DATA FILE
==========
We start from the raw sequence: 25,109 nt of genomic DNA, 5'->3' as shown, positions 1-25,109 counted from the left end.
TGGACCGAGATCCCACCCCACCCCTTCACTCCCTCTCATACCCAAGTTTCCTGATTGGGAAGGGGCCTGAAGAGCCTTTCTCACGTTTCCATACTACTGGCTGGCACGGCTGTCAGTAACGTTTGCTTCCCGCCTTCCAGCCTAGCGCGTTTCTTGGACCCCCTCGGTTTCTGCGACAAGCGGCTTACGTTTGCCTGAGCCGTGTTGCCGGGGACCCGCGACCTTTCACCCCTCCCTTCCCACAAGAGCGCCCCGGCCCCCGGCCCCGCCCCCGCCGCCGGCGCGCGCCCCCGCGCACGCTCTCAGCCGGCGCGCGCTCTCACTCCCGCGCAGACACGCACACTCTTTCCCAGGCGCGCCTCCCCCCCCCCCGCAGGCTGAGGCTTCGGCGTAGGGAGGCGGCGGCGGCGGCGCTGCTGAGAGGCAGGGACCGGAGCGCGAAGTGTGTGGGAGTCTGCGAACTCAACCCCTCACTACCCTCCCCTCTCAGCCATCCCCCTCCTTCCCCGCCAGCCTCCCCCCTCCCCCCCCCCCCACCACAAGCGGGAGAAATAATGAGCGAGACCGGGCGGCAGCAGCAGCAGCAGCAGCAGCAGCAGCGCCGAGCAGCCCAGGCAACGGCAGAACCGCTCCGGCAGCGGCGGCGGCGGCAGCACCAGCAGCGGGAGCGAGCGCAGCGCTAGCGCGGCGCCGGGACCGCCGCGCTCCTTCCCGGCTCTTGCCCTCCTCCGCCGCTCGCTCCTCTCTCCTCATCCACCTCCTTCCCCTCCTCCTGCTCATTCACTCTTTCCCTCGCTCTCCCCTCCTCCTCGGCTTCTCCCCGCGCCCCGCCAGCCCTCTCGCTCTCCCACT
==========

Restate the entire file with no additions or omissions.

We start from the raw sequence: 25,109 nt of genomic DNA, 5'->3' as shown, positions 1-25,109 counted from the left end.
TGGACCGAGATCCCACCCCACCCCTTCACTCCCTCTCATACCCAAGTTTCCTGATTGGGAAGGGGCCTGAAGAGCCTTTCTCACGTTTCCATACTACTGGCTGGCACGGCTGTCAGTAACGTTTGCTTCCCGCCTTCCAGCCTAGCGCGTTTCTTGGACCCCCTCGGTTTCTGCGACAAGCGGCTTACGTTTGCCTGAGCCGTGTTGCCGGGGACCCGCGACCTTTCACCCCTCCCTTCCCACAAGAGCGCCCCGGCCCCCGGCCCCGCCCCCGCCGCCGGCGCGCGCCCCCGCGCACGCTCTCAGCCGGCGCGCGCTCTCACTCCCGCGCAGACACGCACACTCTTTCCCAGGCGCGCCTCCCCCCCCCCCGCAGGCTGAGGCTTCGGCGTAGGGAGGCGGCGGCGGCGGCGCTGCTGAGAGGCAGGGACCGGAGCGCGAAGTGTGTGGGAGTCTGCGAACTCAACCCCTCACTACCCTCCCCTCTCAGCCATCCCCCTCCTTCCCCGCCAGCCTCCCCCCTCCCCCCCCCCCCACCACAAGCGGGAGAAATAATGAGCGAGACCGGGCGGCAGCAGCAGCAGCAGCAGCAGCAGCAGCGCCGAGCAGCCCAGGCAACGGCAGAACCGCTCCGGCAGCGGCGGCGGCGGCAGCACCAGCAGCGGGAGCGAGCGCAGCGCTAGCGCGGCGCCGGGACCGCCGCGCTCCTTCCCGGCTCTTGCCCTCCTCCGCCGCTCGCTCCTCTCTCCTCATCCACCTCCTTCCCCTCCTCCTGCTCATTCACTCTTTCCCTCGCTCTCCCCTCCTCCTCGGCTTCTCCCCGCGCCCCGCCAGCCCTCTCGCTCTCCCACT